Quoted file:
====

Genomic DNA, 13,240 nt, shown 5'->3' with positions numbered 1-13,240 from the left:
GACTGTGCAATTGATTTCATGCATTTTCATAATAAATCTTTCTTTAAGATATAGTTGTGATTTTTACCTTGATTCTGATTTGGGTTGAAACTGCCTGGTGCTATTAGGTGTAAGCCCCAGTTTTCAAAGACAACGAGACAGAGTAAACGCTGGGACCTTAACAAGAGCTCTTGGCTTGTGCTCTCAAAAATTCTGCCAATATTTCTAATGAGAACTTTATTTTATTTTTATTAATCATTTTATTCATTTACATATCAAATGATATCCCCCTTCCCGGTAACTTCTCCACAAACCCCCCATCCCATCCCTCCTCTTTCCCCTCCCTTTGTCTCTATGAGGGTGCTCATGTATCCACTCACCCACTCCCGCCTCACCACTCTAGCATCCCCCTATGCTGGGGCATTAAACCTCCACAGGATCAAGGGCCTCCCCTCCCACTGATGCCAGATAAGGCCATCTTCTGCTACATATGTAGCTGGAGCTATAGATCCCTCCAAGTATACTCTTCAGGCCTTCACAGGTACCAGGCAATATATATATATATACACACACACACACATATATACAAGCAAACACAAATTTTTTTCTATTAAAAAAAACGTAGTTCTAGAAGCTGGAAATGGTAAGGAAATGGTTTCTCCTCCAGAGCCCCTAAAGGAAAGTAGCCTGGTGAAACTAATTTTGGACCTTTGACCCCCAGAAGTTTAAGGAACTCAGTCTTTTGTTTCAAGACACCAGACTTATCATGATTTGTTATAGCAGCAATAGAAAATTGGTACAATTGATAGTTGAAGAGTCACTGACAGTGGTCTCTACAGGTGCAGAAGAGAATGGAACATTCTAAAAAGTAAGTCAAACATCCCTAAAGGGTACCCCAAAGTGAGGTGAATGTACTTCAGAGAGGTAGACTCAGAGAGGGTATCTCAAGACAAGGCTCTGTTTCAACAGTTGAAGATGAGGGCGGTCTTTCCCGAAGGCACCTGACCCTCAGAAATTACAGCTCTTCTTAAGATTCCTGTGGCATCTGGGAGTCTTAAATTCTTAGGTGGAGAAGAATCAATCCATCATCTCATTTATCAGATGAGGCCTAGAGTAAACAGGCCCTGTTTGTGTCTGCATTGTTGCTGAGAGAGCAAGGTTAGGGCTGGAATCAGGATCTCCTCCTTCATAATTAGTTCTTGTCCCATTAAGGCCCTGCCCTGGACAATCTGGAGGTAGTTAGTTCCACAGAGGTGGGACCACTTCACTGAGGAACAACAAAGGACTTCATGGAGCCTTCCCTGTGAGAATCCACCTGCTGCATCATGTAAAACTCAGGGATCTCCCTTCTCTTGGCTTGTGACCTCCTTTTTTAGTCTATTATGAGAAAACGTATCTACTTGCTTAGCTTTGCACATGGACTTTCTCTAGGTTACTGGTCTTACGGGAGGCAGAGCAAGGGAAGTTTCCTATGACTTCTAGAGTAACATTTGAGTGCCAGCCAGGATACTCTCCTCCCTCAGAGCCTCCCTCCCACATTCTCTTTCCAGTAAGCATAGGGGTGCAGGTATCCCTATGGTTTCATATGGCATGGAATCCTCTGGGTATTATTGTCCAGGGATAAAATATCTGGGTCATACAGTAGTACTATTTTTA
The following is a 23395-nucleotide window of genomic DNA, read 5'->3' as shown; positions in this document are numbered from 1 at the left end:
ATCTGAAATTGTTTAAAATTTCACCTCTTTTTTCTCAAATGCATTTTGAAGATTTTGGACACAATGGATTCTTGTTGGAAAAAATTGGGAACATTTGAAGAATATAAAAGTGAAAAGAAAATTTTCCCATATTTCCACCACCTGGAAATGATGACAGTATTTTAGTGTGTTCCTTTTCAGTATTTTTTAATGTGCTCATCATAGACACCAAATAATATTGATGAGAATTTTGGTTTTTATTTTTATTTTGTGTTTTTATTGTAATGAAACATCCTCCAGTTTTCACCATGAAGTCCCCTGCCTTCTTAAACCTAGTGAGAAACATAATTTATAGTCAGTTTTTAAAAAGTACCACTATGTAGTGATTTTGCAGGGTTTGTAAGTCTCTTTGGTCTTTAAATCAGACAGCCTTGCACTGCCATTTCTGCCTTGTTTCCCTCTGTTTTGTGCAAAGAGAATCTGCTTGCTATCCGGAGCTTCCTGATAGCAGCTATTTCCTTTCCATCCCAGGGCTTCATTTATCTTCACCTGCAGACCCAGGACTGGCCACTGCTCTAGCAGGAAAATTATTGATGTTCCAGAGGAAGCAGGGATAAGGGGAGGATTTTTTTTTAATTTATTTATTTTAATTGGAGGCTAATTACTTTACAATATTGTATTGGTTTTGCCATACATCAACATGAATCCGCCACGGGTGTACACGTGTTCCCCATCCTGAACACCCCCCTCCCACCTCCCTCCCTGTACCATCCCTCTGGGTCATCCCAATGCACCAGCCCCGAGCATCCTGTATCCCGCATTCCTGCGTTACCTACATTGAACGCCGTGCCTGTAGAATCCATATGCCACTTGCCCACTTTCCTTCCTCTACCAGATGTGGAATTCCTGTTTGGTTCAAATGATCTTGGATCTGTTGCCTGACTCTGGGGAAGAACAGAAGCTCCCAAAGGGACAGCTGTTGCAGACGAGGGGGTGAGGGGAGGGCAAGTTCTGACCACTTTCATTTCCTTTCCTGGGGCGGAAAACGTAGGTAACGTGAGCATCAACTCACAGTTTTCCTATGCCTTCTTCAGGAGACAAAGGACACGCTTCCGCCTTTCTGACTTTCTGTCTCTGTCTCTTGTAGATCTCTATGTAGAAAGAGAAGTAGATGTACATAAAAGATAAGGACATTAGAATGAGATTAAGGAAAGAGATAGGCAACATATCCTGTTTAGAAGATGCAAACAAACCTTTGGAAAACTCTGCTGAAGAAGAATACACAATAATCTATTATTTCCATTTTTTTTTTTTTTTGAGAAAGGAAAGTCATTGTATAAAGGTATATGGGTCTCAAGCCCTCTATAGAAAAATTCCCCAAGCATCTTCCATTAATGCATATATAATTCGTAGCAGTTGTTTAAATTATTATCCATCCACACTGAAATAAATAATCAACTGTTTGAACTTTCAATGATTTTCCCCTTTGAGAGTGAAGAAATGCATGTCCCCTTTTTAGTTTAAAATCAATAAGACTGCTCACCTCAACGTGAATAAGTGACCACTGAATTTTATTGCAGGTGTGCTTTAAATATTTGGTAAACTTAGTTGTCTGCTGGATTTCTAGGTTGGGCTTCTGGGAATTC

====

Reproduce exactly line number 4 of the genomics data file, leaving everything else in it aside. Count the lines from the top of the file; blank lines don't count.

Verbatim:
ATCTGAAATTGTTTAAAATTTCACCTCTTTTTTCTCAAATGCATTTTGAAGATTTTGGACACAATGGATTCTTGTTGGAAAAAATTGGGAACATTTGAAGAATATAAAAGTGAAAAGAAAATTTTCCCATATTTCCACCACCTGGAAATGATGACAGTATTTTAGTGTGTTCCTTTTCAGTATTTTTTAATGTGCTCATCATAGACACCAAATAATATTGATGAGAATTTTGGTTTTTATTTTTATTTTGTGTTTTTATTGTAATGAAACATCCTCCAGTTTTCACCATGAAGTCCCCTGCCTTCTTAAACCTAGTGAGAAACATAATTTATAGTCAGTTTTTAAAAAGTACCACTATGTAGTGATTTTGCAGGGTTTGTAAGTCTCTTTGGTCTTTAAATCAGACAGCCTTGCACTGCCATTTCTGCCTTGTTTCCCTCTGTTTTGTGCAAAGAGAATCTGCTTGCTATCCGGAGCTTCCTGATAGCAGCTATTTCCTTTCCATCCCAGGGCTTCATTTATCTTCACCTGCAGACCCAGGACTGGCCACTGCTCTAGCAGGAAAATTATTGATGTTCCAGAGGAAGCAGGGATAAGGGGAGGATTTTTTTTTAATTTATTTATTTTAATTGGAGGCTAATTACTTTACAATATTGTATTGGTTTTGCCATACATCAACATGAATCCGCCACGGGTGTACACGTGTTCCCCATCCTGAACACCCCCCTCCCACCTCCCTCCCTGTACCATCCCTCTGGGTCATCCCAATGCACCAGCCCCGAGCATCCTGTATCCCGCATTCCTGCGTTACCTACATTGAACGCCGTGCCTGTAGAATCCATATGCCACTTGCCCACTTTCCTTCCTCTACCAGATGTGGAATTCCTGTTTGGTTCAAATGATCTTGGATCTGTTGCCTGACTCTGGGGAAGAACAGAAGCTCCCAAAGGGACAGCTGTTGCAGACGAGGGGGTGAGGGGAGGGCAAGTTCTGACCACTTTCATTTCCTTTCCTGGGGCGGAAAACGTAGGTAACGTGAGCATCAACTCACAGTTTTCCTATGCCTTCTTCAGGAGACAAAGGACACGCTTCCGCCTTTCTGACTTTCTGTCTCTGTCTCTTGTAGATCTCTATGTAGAAAGAGAAGTAGATGTACATAAAAGATAAGGACATTAGAATGAGATTAAGGAAAGAGATAGGCAACATATCCTGTTTAGAAGATGCAAACAAACCTTTGGAAAACTCTGCTGAAGAAGAATACACAATAATCTATTATTTCCATTTTTTTTTTTTTTTGAGAAAGGAAAGTCATTGTATAAAGGTATATGGGTCTCAAGCCCTCTATAGAAAAATTCCCCAAGCATCTTCCATTAATGCATATATAATTCGTAGCAGTTGTTTAAATTATTATCCATCCACACTGAAATAAATAATCAACTGTTTGAACTTTCAATGATTTTCCCCTTTGAGAGTGAAGAAATGCATGTCCCCTTTTTAGTTTAAAATCAATAAGACTGCTCACCTCAACGTGAATAAGTGACCACTGAATTTTATTGCAGGTGTGCTTTAAATATTTGGTAAACTTAGTTGTCTGCTGGATTTCTAGGTTGGGCTTCTGGGAATTC